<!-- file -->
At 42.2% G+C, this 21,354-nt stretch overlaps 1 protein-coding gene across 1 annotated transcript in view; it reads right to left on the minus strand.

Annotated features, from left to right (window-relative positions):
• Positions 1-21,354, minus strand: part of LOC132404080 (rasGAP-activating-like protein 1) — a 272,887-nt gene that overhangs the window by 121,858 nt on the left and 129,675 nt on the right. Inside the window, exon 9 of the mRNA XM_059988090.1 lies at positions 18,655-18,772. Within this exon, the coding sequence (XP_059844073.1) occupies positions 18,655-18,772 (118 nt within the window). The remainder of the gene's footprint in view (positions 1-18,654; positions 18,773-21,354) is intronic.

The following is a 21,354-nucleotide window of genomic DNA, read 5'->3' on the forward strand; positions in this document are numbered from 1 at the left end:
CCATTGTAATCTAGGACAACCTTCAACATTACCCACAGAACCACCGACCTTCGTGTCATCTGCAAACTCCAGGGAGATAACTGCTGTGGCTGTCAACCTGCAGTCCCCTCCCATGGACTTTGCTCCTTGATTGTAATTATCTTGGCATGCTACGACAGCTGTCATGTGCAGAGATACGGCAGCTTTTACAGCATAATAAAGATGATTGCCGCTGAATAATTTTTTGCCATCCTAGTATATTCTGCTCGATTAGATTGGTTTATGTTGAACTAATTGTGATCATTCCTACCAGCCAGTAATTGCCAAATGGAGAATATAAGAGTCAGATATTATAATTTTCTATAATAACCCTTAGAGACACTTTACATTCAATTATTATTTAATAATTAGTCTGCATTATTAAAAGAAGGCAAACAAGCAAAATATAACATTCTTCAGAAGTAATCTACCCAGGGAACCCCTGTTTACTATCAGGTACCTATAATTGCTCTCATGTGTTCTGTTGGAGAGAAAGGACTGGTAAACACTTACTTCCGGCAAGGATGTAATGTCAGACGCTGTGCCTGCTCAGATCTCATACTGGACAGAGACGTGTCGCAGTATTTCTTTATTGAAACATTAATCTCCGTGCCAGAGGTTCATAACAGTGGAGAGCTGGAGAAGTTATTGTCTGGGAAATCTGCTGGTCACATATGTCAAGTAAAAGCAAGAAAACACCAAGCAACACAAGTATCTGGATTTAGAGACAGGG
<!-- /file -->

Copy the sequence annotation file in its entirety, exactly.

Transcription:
At 42.2% G+C, this 21,354-nt stretch overlaps 1 protein-coding gene across 1 annotated transcript in view; it reads right to left on the minus strand.

Annotated features, from left to right (window-relative positions):
• Positions 1-21,354, minus strand: part of LOC132404080 (rasGAP-activating-like protein 1) — a 272,887-nt gene that overhangs the window by 121,858 nt on the left and 129,675 nt on the right. Inside the window, exon 9 of the mRNA XM_059988090.1 lies at positions 18,655-18,772. Within this exon, the coding sequence (XP_059844073.1) occupies positions 18,655-18,772 (118 nt within the window). The remainder of the gene's footprint in view (positions 1-18,654; positions 18,773-21,354) is intronic.

The following is a 21,354-nucleotide window of genomic DNA, read 5'->3' on the forward strand; positions in this document are numbered from 1 at the left end:
CCATTGTAATCTAGGACAACCTTCAACATTACCCACAGAACCACCGACCTTCGTGTCATCTGCAAACTCCAGGGAGATAACTGCTGTGGCTGTCAACCTGCAGTCCCCTCCCATGGACTTTGCTCCTTGATTGTAATTATCTTGGCATGCTACGACAGCTGTCATGTGCAGAGATACGGCAGCTTTTACAGCATAATAAAGATGATTGCCGCTGAATAATTTTTTGCCATCCTAGTATATTCTGCTCGATTAGATTGGTTTATGTTGAACTAATTGTGATCATTCCTACCAGCCAGTAATTGCCAAATGGAGAATATAAGAGTCAGATATTATAATTTTCTATAATAACCCTTAGAGACACTTTACATTCAATTATTATTTAATAATTAGTCTGCATTATTAAAAGAAGGCAAACAAGCAAAATATAACATTCTTCAGAAGTAATCTACCCAGGGAACCCCTGTTTACTATCAGGTACCTATAATTGCTCTCATGTGTTCTGTTGGAGAGAAAGGACTGGTAAACACTTACTTCCGGCAAGGATGTAATGTCAGACGCTGTGCCTGCTCAGATCTCATACTGGACAGAGACGTGTCGCAGTATTTCTTTATTGAAACATTAATCTCCGTGCCAGAGGTTCATAACAGTGGAGAGCTGGAGAAGTTATTGTCTGGGAAATCTGCTGGTCACATATGTCAAGTAAAAGCAAGAAAACACCAAGCAACACAAGTATCTGGATTTAGAGACAGGG